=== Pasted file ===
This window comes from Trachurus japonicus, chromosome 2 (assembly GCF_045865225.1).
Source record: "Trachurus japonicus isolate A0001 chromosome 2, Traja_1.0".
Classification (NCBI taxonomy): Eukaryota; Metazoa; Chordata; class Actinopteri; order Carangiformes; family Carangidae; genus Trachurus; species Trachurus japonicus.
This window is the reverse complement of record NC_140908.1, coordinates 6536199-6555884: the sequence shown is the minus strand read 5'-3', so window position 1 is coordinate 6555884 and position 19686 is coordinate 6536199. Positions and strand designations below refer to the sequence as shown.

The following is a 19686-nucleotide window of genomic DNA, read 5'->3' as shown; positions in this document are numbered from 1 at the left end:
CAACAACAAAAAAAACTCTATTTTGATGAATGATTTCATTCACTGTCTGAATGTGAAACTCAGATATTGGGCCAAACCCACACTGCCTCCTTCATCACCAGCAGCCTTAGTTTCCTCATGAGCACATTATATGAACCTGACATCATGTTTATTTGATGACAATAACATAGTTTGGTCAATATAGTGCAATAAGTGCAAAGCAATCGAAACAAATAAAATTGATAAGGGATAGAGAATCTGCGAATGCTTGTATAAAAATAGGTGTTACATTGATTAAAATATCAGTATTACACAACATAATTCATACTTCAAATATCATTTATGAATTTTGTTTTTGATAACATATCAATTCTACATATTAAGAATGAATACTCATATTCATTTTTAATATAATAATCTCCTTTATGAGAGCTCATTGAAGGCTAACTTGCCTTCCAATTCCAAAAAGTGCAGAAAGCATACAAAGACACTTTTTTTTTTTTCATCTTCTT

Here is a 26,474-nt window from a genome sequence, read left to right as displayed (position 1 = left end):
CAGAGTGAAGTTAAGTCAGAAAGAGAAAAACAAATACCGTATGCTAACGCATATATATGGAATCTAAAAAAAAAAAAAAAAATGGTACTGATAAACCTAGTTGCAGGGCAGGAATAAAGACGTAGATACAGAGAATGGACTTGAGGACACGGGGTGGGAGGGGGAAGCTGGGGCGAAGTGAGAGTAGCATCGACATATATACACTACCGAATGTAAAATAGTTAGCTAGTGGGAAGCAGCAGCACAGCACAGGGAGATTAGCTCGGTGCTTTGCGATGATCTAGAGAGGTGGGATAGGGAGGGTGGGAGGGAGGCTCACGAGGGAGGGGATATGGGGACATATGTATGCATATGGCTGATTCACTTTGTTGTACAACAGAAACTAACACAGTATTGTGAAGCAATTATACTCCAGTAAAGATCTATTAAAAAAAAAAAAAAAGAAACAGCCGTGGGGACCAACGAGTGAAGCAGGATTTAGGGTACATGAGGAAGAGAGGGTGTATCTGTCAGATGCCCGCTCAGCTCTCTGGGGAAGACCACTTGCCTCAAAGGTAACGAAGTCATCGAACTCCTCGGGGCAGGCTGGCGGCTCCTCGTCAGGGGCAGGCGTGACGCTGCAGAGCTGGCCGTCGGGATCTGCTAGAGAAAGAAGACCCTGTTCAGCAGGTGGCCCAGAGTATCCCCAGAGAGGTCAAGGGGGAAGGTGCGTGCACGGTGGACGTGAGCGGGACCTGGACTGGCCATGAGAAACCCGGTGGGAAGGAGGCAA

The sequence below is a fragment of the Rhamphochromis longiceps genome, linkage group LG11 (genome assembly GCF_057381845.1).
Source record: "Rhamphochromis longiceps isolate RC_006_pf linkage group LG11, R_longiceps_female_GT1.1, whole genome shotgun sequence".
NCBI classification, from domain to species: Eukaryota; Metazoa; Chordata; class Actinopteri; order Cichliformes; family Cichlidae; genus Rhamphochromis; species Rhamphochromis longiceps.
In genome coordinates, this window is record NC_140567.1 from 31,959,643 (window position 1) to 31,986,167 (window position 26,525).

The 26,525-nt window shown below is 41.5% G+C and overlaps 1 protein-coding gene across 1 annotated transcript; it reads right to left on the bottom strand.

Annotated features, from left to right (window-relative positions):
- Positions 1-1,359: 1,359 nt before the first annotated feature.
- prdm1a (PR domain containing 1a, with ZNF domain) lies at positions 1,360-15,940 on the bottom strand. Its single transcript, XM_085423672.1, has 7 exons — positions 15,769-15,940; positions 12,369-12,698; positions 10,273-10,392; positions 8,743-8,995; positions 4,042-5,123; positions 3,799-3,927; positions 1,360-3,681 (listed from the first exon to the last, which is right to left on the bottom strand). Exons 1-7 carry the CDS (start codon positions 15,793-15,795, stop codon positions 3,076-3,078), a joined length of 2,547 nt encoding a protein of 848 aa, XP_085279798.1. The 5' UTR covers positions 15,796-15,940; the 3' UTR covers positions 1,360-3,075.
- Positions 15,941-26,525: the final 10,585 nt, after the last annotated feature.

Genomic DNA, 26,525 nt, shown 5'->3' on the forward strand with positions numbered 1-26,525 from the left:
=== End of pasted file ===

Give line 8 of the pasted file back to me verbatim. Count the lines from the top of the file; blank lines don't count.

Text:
CAGAGTGAAGTTAAGTCAGAAAGAGAAAAACAAATACCGTATGCTAACGCATATATATGGAATCTAAAAAAAAAAAAAAAAATGGTACTGATAAACCTAGTTGCAGGGCAGGAATAAAGACGTAGATACAGAGAATGGACTTGAGGACACGGGGTGGGAGGGGGAAGCTGGGGCGAAGTGAGAGTAGCATCGACATATATACACTACCGAATGTAAAATAGTTAGCTAGTGGGAAGCAGCAGCACAGCACAGGGAGATTAGCTCGGTGCTTTGCGATGATCTAGAGAGGTGGGATAGGGAGGGTGGGAGGGAGGCTCACGAGGGAGGGGATATGGGGACATATGTATGCATATGGCTGATTCACTTTGTTGTACAACAGAAACTAACACAGTATTGTGAAGCAATTATACTCCAGTAAAGATCTATTAAAAAAAAAAAAAAAGAAACAGCCGTGGGGACCAACGAGTGAAGCAGGATTTAGGGTACATGAGGAAGAGAGGGTGTATCTGTCAGATGCCCGCTCAGCTCTCTGGGGAAGACCACTTGCCTCAAAGGTAACGAAGTCATCGAACTCCTCGGGGCAGGCTGGCGGCTCCTCGTCAGGGGCAGGCGTGACGCTGCAGAGCTGGCCGTCGGGATCTGCTAGAGAAAGAAGACCCTGTTCAGCAGGTGGCCCAGAGTATCCCCAGAGAGGTCAAGGGGGAAGGTGCGTGCACGGTGGACGTGAGCGGGACCTGGACTGGCCATGAGAAACCCGGTGGGAAGGAGGCAA